Google recently updated its search quality evaluator guidelines.

These guidelines are used by the thousands of search quality raters who are hired by Google to evaluate search results and help Google improve its search algorithms.*

The guidelines were released to the public in 2015, and they’re aligned with Google’s Webmaster Guidelines. However, these guidelines provide additional information and rich detail that can help attorneys create high-quality content that builds trust with the search engine and potential clients.

Google Search Quality Evaluator Guidelines: July 2018

Here’s what attorneys need to know about the most recent update.

Google and Your Law Firm Website’s Reputation

“…Google wants [its] raters to not only look at the reputation of the website itself, but also the content creators themselves,” according to Jennifer Slegg in an email to SearchEngineLand.

“This is one area that many sites fall down on. They might have an ‘About Us’ page, but the bios of their authors are sorely lacking. It also means that those accepting contributions from those not working for the site in question need to keep an eye on the reputation of their contributors as well.”

Sites with excellent reputations often have pages that rank highly for certain queries. Part of building an excellent reputation is through high-quality content creation that builds trust with search engines and potential clients. However, you may also want to consider revisiting your “About the Firm” page and/or bio page(s) to make sure that these pages are robust and useful to search engine users.

If you need a refresher on what makes a strong attorney bio, here are a few resources:

Google’s Algorithms Will Likely Fight “Clickbait” in the Future

It appears that Google is looking for ways to prevent “clickbait” titles — sensational and dramatic headlines that are designed to manipulate people into clicking a link and reading the content.

Clickbait has slowly worked its way into the mainstream over the past few years, but it might be on its way out: Google will be asking its raters to keep an eye out for sensational titles and titles that are not representative of a page’s content. Raters are advised to give low ratings to sites that contain these kinds of extreme headlines.

Does Your Law Firm Website Content Have a “Beneficial Purpose”?

Google has long said that it wants webmasters to make pages “for users, not for search engines.” Yet, that hasn’t stopped people from trying to make websites that are not focused on the user.

Google has now added mentions of “beneficial purpose” to its guidelines:

“The purpose of a page is the reason or reasons why the page was created. Every page on the Internet is created for a purpose, or for multiple purposes. Most pages are created to be helpful for users, thus having a beneficial purpose. Some pages are created merely to make money, with little or no effort to help users. Some pages are even created to cause harm to users. The first step in understanding a page is figuring out its purpose.”

A site that isn’t focused on user experience (and is focused on things such as keyword density, for example), isn’t likely to do well in search engine results pages.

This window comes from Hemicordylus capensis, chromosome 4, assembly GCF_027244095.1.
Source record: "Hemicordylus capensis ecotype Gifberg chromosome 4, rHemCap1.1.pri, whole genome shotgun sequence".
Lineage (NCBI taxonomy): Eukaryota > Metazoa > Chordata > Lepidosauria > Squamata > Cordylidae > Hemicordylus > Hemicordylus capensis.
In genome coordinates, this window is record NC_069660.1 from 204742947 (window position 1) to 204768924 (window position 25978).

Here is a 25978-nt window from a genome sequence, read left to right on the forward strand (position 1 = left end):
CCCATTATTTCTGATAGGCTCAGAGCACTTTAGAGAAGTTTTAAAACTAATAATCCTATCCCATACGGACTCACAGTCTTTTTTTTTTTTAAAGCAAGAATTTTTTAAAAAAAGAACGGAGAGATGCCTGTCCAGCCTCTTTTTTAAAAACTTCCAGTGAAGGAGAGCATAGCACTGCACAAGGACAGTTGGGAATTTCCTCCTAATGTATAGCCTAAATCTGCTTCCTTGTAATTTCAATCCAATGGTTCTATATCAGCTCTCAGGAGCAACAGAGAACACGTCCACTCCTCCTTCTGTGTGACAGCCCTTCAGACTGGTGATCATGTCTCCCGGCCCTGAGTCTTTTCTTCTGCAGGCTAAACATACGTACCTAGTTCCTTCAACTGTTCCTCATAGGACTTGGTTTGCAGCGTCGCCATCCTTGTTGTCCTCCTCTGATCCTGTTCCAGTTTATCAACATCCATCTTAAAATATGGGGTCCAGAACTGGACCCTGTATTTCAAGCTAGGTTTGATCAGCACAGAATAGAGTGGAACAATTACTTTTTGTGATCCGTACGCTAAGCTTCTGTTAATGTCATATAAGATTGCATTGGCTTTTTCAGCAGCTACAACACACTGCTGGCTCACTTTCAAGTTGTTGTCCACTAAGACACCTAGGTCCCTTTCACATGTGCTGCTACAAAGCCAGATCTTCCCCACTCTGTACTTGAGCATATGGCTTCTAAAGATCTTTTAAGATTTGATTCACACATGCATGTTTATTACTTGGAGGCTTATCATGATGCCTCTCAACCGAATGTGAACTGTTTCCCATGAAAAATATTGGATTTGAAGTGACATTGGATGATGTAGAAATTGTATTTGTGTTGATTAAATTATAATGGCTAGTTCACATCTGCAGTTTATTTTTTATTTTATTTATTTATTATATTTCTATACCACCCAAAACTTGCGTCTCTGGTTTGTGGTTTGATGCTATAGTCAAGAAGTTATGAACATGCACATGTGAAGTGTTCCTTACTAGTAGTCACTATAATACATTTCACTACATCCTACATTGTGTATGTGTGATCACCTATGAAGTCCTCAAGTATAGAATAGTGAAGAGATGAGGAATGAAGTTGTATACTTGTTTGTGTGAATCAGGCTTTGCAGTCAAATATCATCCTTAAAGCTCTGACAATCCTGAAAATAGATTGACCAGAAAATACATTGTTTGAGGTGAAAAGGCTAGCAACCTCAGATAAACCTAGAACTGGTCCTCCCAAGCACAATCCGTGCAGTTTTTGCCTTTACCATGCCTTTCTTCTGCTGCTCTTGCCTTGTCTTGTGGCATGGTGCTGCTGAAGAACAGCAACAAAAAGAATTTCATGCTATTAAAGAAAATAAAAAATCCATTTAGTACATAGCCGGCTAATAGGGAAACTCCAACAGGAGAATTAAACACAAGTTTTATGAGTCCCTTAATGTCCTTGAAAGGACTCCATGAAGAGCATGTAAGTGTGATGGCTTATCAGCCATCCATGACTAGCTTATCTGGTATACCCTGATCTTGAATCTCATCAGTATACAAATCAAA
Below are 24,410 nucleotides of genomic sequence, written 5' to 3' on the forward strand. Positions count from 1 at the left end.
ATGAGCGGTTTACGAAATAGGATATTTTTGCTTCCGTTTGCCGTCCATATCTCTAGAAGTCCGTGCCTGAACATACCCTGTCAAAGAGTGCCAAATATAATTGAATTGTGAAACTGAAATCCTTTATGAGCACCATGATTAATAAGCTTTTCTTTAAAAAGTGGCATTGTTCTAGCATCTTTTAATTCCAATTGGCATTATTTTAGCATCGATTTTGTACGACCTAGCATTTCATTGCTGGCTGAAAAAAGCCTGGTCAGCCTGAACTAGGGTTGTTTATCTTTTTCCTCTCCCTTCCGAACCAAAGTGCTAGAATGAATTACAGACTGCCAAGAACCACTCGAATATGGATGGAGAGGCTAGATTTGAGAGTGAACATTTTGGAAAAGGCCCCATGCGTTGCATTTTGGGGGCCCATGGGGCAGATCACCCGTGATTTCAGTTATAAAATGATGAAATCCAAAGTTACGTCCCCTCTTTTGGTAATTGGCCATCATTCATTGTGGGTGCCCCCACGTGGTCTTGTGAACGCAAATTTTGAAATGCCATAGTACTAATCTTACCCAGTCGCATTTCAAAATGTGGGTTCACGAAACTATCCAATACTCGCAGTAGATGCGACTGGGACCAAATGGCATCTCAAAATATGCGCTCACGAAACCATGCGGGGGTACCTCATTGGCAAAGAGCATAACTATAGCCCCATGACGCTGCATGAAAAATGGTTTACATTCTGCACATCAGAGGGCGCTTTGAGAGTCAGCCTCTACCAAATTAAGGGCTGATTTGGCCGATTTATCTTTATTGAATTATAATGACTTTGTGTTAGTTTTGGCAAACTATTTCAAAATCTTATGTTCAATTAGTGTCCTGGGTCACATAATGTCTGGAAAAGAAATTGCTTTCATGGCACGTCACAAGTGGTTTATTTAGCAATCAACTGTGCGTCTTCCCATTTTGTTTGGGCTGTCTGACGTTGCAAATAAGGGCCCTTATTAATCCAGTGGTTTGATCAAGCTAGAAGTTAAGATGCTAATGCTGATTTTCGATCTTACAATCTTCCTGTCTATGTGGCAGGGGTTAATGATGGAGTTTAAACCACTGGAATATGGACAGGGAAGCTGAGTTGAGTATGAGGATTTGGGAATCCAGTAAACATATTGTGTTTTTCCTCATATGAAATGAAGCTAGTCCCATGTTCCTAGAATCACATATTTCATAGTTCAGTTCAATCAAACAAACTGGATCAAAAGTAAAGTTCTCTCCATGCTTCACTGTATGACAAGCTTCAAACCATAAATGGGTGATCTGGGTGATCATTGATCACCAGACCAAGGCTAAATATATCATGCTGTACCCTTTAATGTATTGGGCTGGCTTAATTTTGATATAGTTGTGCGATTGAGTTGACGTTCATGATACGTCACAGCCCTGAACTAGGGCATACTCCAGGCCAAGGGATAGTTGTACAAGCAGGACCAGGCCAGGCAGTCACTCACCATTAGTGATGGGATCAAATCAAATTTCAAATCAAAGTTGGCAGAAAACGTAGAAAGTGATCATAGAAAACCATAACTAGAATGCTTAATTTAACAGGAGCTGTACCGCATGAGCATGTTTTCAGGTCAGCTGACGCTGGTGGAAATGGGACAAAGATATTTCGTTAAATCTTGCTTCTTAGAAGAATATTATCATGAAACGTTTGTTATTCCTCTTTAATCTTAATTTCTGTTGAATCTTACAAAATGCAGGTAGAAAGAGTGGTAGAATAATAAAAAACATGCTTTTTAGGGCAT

Slegg notes:

So many sites create content solely for Google, without the user in mind. They just want their content with ‘keyword keyword keyword’ to rank well, and hope the person converts when they get there, whether by clicking an ad or affiliate link, or perhaps going deeper into the site. But Google wants their raters to think about whether a piece of content has a beneficial purpose or not, and this is something that any site owner, content creator or SEO should think about when writing new content or auditing current content on a site.”

High-quality content has always been at the heart of what Google is looking for in a useful website, but the change in language around “beneficial purpose” seems designed to really drive that point home for raters (and hopefully also webmasters).

This is especially important for law firm websites, which fall under the category of “Your Money or Your Life” pages (YMYL). Because these pages can affect the health, happiness or finances of an individual who discovers them, these pages are held to a higher standard by Google.

So, as you create content for your law firm’s website, make sure that you’re keeping the idea of “beneficial purpose” front and center.

For example, is a search engine user more likely to benefit from a page that is a self-serving advertisement for your firm? Or are they more likely to benefit from a practice area page or blog post that explains a legal process in great detail?

The following podcast episodes can help you create content that builds trust with your potential clients (and Google):

Learn more about Google’s Search Evaluator Guidelines

We’ve written about Google’s Search Evaluator Guidelines in the past. If you’d like to learn more about them, read “What Google’s Search Quality Rating Guidelines Can Reveal to Attorneys,” or see the newly updated guidelines.

*Google’s search quality raters are used for experimental purposes and cannot alter Google’s search results directly. For example, if a rater were to give a web page a low score, that rater’s scoring wouldn’t be reflected in search engine results pages. Google uses the data that comes from the work of search quality raters to improve its algorithms and keep low-quality pages from ranking highly.